As a first time YA writer, I found myself in this situation when I was writing my second book The Falling Girls. My story had been partially based on the Skylar Neese murder. Skylar Neese was a 16-year-old from West Virginia who was killed by her two best friends; when one of the girls was asked why they did it, she responded: “We just didn’t like her.”

I was fascinated by the concept of turning on your best friend in such a horrific way. I wanted to understand these girls and their relationships before the murder took place. Who were they when they were together? What did they mean to each other?

From that place, I created Shade, my main character, who becomes completely intoxicated by Chloe Orbach, the dazzling head of the cheerleading team who has a dark side. Shade’s best friend Jadis isn’t happy about this new friendship. Neither is Chloe’s best friend. One of the girls is killed at the homecoming dance, and Shade needs to find out what happened.

Shade does a lot of self-searching—she has to not only take a lens to herself and her desires, but she has to understand how her relationship with Chloe impacted her intimate relationship with Jadis. By the end of the book (without giving away too much), Shade is able stand on her own two feet. She’s had a damaging experience, yes, but it also made her stronger. Shade found the path outside of that dark place.

And that’s the difference between YA and adult. An adult book does not need to see a path out of a dark place. An adult book doesn’t need a solution. It doesn’t need to make the main character stronger.

Look at The Girls by Emma Cline, a dark coming-of-age novel about 14-year-old Evie, who gets drawn into a cult based on the Manson family murders. Evie gets sucked into the destruction of the cult; she’s fascinated by the dank school bus, the dusty dirt road, the ragged children… but she is most captivated by Suzanne, one of the cult members. Evie never finds that stable footing—not as a teenager, or as an adult. Evie isn’t necessarily looking to grow. She’s following her instincts, she’s following Suzanne’s lead, which are all skewered and troubled.

And that’s the real difference when you’re writing for children. You must depict growth.

As Oblong Books manager Nicole Brinkley recently wrote in her newsletter, Misshelved: “YA books are supposed to offer a unique literary space where teens can engage with content created specifically for readers at their stage of neurological and psychological development, about characters who are their age, and that offer them the opportunity to read and escape and grow.”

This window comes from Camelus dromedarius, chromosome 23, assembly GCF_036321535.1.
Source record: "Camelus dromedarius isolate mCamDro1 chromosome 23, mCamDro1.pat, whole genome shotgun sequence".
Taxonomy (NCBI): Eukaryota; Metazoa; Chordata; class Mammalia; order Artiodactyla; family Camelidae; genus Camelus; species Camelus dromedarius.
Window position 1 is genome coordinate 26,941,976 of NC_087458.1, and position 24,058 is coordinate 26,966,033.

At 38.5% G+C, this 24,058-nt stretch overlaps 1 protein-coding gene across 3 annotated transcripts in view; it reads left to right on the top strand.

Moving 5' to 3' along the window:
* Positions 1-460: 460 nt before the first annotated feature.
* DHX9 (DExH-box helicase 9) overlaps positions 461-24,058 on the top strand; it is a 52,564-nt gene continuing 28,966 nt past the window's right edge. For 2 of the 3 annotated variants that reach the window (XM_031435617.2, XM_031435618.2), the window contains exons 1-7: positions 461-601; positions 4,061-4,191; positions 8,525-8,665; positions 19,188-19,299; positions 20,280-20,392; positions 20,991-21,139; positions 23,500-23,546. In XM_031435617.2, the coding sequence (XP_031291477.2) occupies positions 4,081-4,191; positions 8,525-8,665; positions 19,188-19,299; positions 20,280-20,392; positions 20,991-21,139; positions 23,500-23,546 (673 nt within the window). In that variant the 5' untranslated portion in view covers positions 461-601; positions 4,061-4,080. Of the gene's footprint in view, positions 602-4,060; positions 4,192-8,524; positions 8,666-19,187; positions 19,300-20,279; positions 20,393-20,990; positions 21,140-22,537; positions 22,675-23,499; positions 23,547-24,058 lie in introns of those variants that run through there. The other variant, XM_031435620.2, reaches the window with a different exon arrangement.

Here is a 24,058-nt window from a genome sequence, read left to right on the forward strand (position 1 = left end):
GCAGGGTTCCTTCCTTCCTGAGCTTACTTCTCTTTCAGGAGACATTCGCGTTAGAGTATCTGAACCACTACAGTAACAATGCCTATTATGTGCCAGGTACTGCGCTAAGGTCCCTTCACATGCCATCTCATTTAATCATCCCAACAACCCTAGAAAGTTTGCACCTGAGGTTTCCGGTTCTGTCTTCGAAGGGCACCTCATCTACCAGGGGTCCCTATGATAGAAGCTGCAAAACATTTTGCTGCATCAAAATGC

Back to Cline for a moment because The Girls is a good example here. Cline isn’t interested in teaching her readers a lesson in growth. She depicts the story about a lost, vulnerable girl on the edge of something horrible, something she always lives with and never quite gets over.

YA encompasses so many stories about growth, but it also gives teenagers the ability to connect and understand themselves, especially the confusing sides of themselves in different ways. Which is why representation has become an enormous part of successful YA.

As Angie Thomas explained in an interview:  “I was not used to seeing books about people like me in circumstances like mine, specifically when it comes to young adult literature. As a teenager, I hated reading… but now I can look back and say it wasn’t that I hated reading, I hated the books that were being presented to me.”

And here is the crux of the YA experience. It should give young adult readers a new perspective that feels familiar to them, but also gives them a diagram about life. This doesn’t mean YA needs to shy away from difficult topics. There are a number of YA authors who write very grown up situations for their characters. There’s Tiffany D. Jackson who portrayed a 17-year-old groomed by a famous sexual predator in Grown. Or like Kathleen Glasgow who wrote about a girl who self-harms in Girl In Pieces.

The main characters in these books are harmed, they’re traumatized, but they come away with a lesson about life. We leave these books knowing that these characters will, at some point, be okay. Their souls have taken a beating, sure. But they’ve made it through.

That is the true hallmark of YA. That you can make it through tough times, because you have a whole big beautiful life ahead of you.

Meet the author

Hayley Krischer is a journalist and author of young adult fiction. Her debut novel, Something Happened to Ali Greenleaf, was on the shortlist in the New York Times, a Book Expo buzz book pick for 2020 and selected for the 2021 Rise: A Feminist Book Project List from the American Library Association. She is a regular contributor to the New York Times and has written for the New York Times Magazine, The Atlantic, Marie Claire, The Rumpus, Lenny Letter and many other outlets. Hayley Krischer lives in Glen Ridge, New Jersey, with her husband, two kids, one dog, and three cats.

Website: www.hayleykrischer.net
Instagram: @hayleykrischer
Twitter: @hayleykrischer

About The Falling Girls

Perfect for fans of Kathleen Glasgow and Nina LaCour comes another searing, affecting novel that follows one girl caught between two toxic worlds from the author of Something Happened to Ali Greenleaf.

A compelling, crushing, and spot-on story about toxicity, feminism and friendship” Kathleen Glasgow

Shade and Jadis are everything to each other. They share clothes, toothbrushes, and even matching stick-and-poke tattoos. So when Shade unexpectedly joins the cheerleading team, Jadis can hardly recognize who her best friend is becoming. 

Shade loves the idea of falling into a group of girls; she loves the discipline it takes to push her body to the limits alongside these athletes . Most of all, Shade finds herself drawn to The Three Chloes—the insufferable trio that rules the squad—including the enigmatic cheer captain whose dark side is as compelling as it is alarming.